Set in suburban Sydney, the biggest city in Australia, Bondi Beach in New South Wales is one of the most iconic seaside getaways in the country—and you could probably say the world, in fact.
Enormously popular among locals and vacationers alike, Bondi Beach sees plenty of swimming, surfing, and fishing along its sunny and thronged sands.
That puts visitors here in close proximity—at least in theory—to sharks, which are abundant and varied in the coastal waters of New South Wales.
So let’s get into it: Does Bondi Beach, Australia have sharks? How common are shark attacks at Bondi Beach?
The New South Wales Government identifies three shark species as “target sharks” along the state’s seaboard, given they pose the largest potential risk to human beings and because they’re at the center of the government’s shark-tracking efforts.
With that in mind, the three main shark species visitors to Bondi Beach should be aware of are:
- Great White Sharks
- Tiger Sharks
- And bull Sharks
Indeed, these three sharks are widely considered the most dangerous in the world, although it’s important to note that that’s a relative statement. None of these three superbly powerful apex predators appears to regularly target people as prey.
While New South Wales leads the way in terms of shark attacks in Australia (still, the entire region only averages less than 1 per year), Bondi Beach itself sees very, very few shark attacks. There hasn’t been a recorded fatal shark attack at Bondi Beach since 1929.
As with most other sharks, bites from great whites, tigers, and bull sharks are likely often cases of mistaken identity, wherein the shark confuses a swimmer or surfer for more normal quarry. In any case, the great size, power, and formidable teeth of the “big three”—and the fact that all regularly utilize coastal waters—are what make them very much worthy of caution.
In this post, we’ll look at these and a number of other sharks that could possibly be encountered in Bondi Beach waters, and briefly talk about the area’s history in terms of shark bites.
Rather than cover all of the sharks that frequently or periodically pass through Bondi Beach-area waters, we’ll focus on some of the most commonly seen and some of the most noteworthy, kicking off with those “target sharks.”
There’s no more notorious shark off Bondi Beach—or in the world—than the great white, which easily ranks among the planet’s most magnificent predators.
Great whites—or “white pointers,” as they’re often called in Australia—are the heftiest of all predatory sharks, outsized only by the filter-feeding whale and basking sharks; the biggest may exceed 20 feet long and two tons.
The New South Wales Government notes that eastern Australian waters may support roughly 750 adult great whites.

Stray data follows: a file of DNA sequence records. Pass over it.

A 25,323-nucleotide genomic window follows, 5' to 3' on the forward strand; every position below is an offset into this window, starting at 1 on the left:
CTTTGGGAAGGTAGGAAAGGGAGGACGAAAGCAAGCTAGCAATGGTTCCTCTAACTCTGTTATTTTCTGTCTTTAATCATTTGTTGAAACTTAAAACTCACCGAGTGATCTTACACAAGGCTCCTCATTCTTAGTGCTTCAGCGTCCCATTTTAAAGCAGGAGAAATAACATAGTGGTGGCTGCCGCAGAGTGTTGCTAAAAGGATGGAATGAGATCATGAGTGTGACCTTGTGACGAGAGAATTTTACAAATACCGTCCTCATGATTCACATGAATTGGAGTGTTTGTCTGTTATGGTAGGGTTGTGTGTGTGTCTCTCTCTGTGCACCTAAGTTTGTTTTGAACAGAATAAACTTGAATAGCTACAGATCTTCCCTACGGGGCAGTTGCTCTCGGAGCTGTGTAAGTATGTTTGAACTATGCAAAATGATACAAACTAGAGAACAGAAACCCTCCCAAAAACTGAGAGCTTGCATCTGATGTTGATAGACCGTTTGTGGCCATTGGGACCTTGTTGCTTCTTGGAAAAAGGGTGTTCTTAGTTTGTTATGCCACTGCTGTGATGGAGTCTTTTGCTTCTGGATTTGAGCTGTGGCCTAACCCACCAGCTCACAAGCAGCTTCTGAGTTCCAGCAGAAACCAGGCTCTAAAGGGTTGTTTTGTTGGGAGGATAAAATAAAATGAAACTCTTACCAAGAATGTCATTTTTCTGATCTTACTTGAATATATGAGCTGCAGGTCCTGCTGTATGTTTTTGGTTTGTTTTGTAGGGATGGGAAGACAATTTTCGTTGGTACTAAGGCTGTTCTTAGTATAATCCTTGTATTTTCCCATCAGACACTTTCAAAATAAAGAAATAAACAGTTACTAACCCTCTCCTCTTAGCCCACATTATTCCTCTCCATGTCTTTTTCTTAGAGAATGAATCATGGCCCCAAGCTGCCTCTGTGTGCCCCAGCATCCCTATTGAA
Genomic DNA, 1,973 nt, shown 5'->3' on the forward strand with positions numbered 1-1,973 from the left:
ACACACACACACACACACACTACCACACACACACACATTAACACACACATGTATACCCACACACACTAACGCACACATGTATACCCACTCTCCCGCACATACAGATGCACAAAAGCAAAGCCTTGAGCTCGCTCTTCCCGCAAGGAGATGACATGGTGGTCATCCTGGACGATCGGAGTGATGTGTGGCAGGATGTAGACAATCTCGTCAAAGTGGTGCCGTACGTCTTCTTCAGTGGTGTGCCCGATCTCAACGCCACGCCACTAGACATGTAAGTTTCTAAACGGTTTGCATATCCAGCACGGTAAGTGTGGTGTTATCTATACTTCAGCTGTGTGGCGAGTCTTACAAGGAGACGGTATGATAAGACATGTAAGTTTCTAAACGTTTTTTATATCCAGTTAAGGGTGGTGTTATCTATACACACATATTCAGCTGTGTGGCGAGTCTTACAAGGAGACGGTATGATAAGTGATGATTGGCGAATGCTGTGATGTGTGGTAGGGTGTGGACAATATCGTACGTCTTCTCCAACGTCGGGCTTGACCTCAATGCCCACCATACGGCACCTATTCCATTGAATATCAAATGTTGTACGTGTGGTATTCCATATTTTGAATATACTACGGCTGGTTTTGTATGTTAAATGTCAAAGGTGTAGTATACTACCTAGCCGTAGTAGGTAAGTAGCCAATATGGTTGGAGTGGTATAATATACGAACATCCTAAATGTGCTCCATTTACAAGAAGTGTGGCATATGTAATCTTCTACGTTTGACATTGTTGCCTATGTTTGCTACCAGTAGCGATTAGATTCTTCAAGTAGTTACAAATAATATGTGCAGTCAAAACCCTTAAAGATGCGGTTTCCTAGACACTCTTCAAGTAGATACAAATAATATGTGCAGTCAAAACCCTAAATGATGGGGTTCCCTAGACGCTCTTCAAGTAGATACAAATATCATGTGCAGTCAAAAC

White sharks commonly cruise coastal bays and reefs, though they do roam farther offshore as well. They’re migratory and wide-ranging, with tagged white sharks in New South Wales often tracked journeying extensively along the eastern and southern coasts of Australia.
While adult white sharks certainly inhabit the local waters around Bondi Beach, juvenile great whites are more numerous. Not far north, the vicinity of Stockton Beach and Hawks Nest appears to be a particular hangout for these young sharks.
White sharks—born at about four feet long or so, and capable of living for at least six decades—feed on progressively larger prey as they grow.
A study on the stomach contents of juvenile great whites off the eastern coast of Australia revealed they pursue a rich diet dominated by fish, especially eastern Australian salmon but also mullet, sole, eels, stingrays, eagle rays, and electric rays.
Once they reach about seven or eight feet, young great whites begin targeting bigger fare, including other sharks as well as marine mammals such as dolphins and fur seals. These become dietary mainstays of adult white sharks, which nonetheless continue to feed on bony fish and rays as well.
The tiger shark is the biggest member of the requiem-shark family (Carcharhinidae), which includes many of the world’s best-known and most widespread medium-sized to large sharks.
Commonly 10 to 14 feet long, tiger sharks can grow as large as 20 feet or so and weigh more than a ton.
The striped or mottled pattern that gives them their common name is most pronounced on younger sharks, but even more faded mature animals are pretty unmistakable, what with their huge, squared-off snouts, wide jaws, and large, white-rimmed black eyes.
Often prowling inshore reefs and bays, tiger sharks employ their massive jaws and heavily serrated teeth to eat just about anything they can catch, from spiny lobsters and crabs to sea turtles, dugongs, dolphins, sea snakes, and all manner of oceanborne garbage.
They’re also opportunistic scavengers, and in New South Wales waters have even been seen attending to dead whales in the company of great white sharks.
The heavyset bull shark lacks distinctive markings and is best differentiated from similar-looking requiem sharks such as duskies or bronze whalers by its stockier build.
This species, which may reach 11 to 13 feet long and weigh more than 700 pounds, has a broad and stubby snout with robust teeth.
It also has a diverse and unpicky diet, ranging from bony fish and smaller sharks to seabirds and dolphins.
Bull sharks in Australia are also called “river whalers,” a reflection of this species’ well-known tolerance for freshwater. Common in bays and estuaries, bull sharks will track far upriver for extended periods.
Some of these river sharks are quite good-sized: 10-foot bull sharks have been caught in the Hastings River around Port Macquarie, north from Bondi Beach up the New South Wales seacoast.